Employee share and option plans can also benefit from a form of OWR. The relief applies to internationally mobile employees and, in this case, the relief is not just available to non- domiciled employees for the first three years of residency, but can also apply to UK domiciled employees where the individual has had periods of time as a non-resident of the UK between the date of grant and the date a taxable event occurs.
The current rules came into effect on 6 April 2015. The rules apply to share option exercises on or after this date and can also impact certain share awards and restricted stock units. Where an employee has been a UK resident during the period from grant to the taxable event (usually at exercise or vest), the amount of UK tax payable will generally reflect the location of the work during the vesting period.
The apportionment of the taxable amount is usually with reference to the location of workdays in the period between grant and vest. In most cases, this workday approach of apportionment is the most appropriate and it is also the commonly accepted method by HMRC. HMRC may also accept another apportionment if the method is considered ‘just and reasonable’. However, this can be more subjective and if HMRC do not agree, there is the risk of additional tax and penalties.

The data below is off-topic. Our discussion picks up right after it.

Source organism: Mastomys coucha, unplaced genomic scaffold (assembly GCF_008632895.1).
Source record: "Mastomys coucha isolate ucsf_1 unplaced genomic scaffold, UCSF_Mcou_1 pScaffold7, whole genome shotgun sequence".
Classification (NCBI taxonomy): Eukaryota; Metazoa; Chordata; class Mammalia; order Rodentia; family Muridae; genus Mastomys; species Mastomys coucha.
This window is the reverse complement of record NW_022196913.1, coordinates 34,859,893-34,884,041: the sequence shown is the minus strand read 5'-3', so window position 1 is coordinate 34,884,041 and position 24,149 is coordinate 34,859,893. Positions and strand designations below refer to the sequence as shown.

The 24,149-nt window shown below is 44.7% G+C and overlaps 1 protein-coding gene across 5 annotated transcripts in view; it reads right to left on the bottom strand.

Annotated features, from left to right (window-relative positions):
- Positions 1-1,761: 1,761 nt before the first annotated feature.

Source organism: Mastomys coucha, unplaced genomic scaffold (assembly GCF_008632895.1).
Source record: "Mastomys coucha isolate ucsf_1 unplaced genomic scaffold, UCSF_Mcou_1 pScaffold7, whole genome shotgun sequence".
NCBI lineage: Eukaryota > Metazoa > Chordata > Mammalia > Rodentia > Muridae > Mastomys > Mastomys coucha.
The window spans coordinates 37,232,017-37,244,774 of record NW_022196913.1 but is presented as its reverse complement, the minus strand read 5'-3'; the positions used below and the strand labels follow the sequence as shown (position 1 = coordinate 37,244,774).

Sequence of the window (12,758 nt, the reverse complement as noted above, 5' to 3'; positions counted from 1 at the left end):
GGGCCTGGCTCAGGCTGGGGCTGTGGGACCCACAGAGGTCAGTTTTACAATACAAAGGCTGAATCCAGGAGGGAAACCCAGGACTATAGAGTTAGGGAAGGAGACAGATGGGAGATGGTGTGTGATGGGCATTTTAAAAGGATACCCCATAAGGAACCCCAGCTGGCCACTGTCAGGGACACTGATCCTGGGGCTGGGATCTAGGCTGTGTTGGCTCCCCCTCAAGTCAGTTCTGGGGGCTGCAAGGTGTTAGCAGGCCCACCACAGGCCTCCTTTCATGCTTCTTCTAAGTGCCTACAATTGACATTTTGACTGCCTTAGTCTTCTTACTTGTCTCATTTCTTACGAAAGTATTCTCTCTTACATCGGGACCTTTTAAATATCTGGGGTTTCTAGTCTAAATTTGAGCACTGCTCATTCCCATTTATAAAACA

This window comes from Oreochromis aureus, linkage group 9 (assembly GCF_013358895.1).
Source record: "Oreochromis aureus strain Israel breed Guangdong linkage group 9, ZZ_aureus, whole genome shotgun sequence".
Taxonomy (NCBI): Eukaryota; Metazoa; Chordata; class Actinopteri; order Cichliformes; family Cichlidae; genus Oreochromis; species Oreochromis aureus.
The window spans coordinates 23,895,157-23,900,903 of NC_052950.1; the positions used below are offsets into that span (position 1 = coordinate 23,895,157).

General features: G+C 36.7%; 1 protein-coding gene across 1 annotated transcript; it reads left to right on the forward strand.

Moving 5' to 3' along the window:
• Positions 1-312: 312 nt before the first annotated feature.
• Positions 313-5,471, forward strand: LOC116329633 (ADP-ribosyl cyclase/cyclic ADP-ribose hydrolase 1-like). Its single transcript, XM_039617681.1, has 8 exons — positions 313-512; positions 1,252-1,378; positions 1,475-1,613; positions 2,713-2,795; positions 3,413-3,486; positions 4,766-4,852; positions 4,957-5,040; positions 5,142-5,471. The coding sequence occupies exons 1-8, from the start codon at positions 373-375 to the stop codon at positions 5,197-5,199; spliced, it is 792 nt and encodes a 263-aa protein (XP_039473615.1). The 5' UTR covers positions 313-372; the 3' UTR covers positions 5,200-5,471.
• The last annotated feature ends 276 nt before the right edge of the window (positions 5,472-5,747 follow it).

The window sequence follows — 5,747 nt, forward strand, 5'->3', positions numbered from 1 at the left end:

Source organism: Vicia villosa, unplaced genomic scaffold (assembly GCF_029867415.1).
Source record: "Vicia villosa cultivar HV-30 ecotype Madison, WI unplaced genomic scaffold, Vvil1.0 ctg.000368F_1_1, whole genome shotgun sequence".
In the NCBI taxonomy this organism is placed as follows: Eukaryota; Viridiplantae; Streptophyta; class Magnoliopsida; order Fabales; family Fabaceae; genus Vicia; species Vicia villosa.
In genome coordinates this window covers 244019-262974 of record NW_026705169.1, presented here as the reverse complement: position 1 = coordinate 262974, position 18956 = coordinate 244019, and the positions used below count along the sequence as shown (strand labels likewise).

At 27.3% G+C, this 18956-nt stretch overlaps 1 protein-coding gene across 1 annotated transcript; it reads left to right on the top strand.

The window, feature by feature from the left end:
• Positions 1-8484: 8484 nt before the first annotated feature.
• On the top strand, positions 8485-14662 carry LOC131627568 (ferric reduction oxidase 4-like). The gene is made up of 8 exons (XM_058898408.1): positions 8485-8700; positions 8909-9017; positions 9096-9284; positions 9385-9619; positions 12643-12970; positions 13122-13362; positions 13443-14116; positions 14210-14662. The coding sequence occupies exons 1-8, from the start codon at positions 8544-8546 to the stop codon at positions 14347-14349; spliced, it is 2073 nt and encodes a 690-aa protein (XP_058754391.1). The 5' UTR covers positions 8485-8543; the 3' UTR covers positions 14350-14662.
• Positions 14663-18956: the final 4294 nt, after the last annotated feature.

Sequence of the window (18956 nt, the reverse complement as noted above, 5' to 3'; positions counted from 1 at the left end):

The portion which is exempt is restricted to periods where the employee claimed overseas workdays relief in the first three years of residence and/or was a UK non-resident. During the periods where the employee was a UK resident and not eligible for OWR, the overseas workday portion will be subject to UK tax. If foreign tax is also charged on this income it may be possible to claim a foreign tax credit against the UK tax on the overseas workdays.
If the relief is being claimed for a period where the employee claimed OWR, it is important that this portion of the income is never remitted to the UK as it will be subject to UK tax. Also, an important note is that if the shares in question are issued by a UK company, the OWR cannot be claimed as the share income will be considered automatically remitted.
In some cases, a tax treaty can alter the method of apportionment. Most treaties are drafted indicating a grant to vest sourcing. However, the US/UK tax treaty provides for the stock option income to be apportioned using the workdays in the period from grant to exercise rather than grant to vesting which is the domestic rule in both countries.
Where the employee moves from the UK to the US during the vesting period and exercises while in the US, the treaty approach might take precedence as it may result in less UK tax as the non-UK portion would usually increase.
In the final piece of this three part series on OWR, we discuss the complex matter of carried interest and when OWR can be utilised by those in receipt of carried interest, in order to exempt a portion or even all of the non-UK earnings.